Emory Douglas created the visual identity for the Black Panther Party and his iconic images came to symbolize the struggles of the movement. As the Revolutionary Artist and Minister of Culture for the Black Panther Party from 1967 until the 1980s, Douglas’s work, described as ‘Militant Chic’, featured in most issues of the newspaper The Black Panther. His work was characterized by strong graphic images of young African Americans men, women and children. He used the newspaper’s popularity to spur people to action, portraying the poor with empathy and as being unapologetic and ready to struggle for basic human rights. Douglas continues to create art with social
ART GUIDED BY PRINCIPLES | Art with vision, intention that reflects a people’s desires and aspirations is an art that’s guided by principals. It transcends borders thus becomes universal in all of its many creative expressions in support of a people’s movements for liberation against all forms of oppression and injustices. As an activist now and as the Revolutionary Artist for the Black Panther Party, 1967-1982 this unifying connection meant we listened, heard and felt deeply the people’s concerns and made the effort to create art that was reflective of those concerns art that communicated a language of enlightenment.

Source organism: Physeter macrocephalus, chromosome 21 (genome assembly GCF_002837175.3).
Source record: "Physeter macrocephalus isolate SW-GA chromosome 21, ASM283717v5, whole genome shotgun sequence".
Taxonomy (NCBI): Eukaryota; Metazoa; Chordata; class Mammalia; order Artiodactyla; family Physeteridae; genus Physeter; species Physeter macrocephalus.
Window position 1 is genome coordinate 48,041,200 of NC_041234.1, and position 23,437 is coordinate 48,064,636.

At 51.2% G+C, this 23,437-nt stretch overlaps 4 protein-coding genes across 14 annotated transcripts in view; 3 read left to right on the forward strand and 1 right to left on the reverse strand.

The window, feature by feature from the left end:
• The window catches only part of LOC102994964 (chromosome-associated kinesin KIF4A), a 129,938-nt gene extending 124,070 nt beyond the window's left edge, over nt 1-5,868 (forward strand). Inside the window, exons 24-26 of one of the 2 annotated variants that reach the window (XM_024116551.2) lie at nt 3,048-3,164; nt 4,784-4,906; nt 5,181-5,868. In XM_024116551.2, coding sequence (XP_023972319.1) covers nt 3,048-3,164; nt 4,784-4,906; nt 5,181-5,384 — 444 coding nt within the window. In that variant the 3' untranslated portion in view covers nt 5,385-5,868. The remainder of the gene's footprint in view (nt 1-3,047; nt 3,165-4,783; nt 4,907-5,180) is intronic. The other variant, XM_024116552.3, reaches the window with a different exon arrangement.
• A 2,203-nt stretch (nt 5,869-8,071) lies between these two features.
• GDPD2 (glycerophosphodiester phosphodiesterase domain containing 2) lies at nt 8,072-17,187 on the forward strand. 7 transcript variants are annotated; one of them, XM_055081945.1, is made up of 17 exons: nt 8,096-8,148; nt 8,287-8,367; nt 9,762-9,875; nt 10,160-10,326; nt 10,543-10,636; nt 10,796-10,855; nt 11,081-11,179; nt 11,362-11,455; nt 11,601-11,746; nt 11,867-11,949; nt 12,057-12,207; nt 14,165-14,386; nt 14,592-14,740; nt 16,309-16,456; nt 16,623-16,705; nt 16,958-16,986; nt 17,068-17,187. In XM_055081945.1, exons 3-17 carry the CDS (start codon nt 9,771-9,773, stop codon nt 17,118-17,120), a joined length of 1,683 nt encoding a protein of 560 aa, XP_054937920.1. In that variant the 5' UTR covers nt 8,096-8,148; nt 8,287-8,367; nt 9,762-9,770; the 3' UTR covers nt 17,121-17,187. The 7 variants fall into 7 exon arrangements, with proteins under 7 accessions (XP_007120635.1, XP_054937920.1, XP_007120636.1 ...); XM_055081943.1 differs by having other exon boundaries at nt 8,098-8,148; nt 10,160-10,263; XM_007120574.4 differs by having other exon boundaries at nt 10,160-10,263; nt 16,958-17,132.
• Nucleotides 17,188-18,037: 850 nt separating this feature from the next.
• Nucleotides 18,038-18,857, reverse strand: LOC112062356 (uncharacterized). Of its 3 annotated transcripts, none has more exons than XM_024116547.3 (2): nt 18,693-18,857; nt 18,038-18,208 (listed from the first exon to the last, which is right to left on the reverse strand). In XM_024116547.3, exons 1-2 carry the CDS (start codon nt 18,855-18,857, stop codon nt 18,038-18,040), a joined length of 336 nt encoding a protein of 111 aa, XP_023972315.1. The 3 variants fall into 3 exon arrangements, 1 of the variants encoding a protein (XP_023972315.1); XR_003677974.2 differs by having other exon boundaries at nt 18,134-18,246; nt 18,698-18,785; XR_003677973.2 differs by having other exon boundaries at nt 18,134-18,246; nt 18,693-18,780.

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This article was originally created as part of SOMArts Cultural Center's Making a Scene: 50 Years of Alternative Bay Area Spaces. To learn how to add or edit content please visit the Bay Area Society for Art & Activism's online History Collection Lab.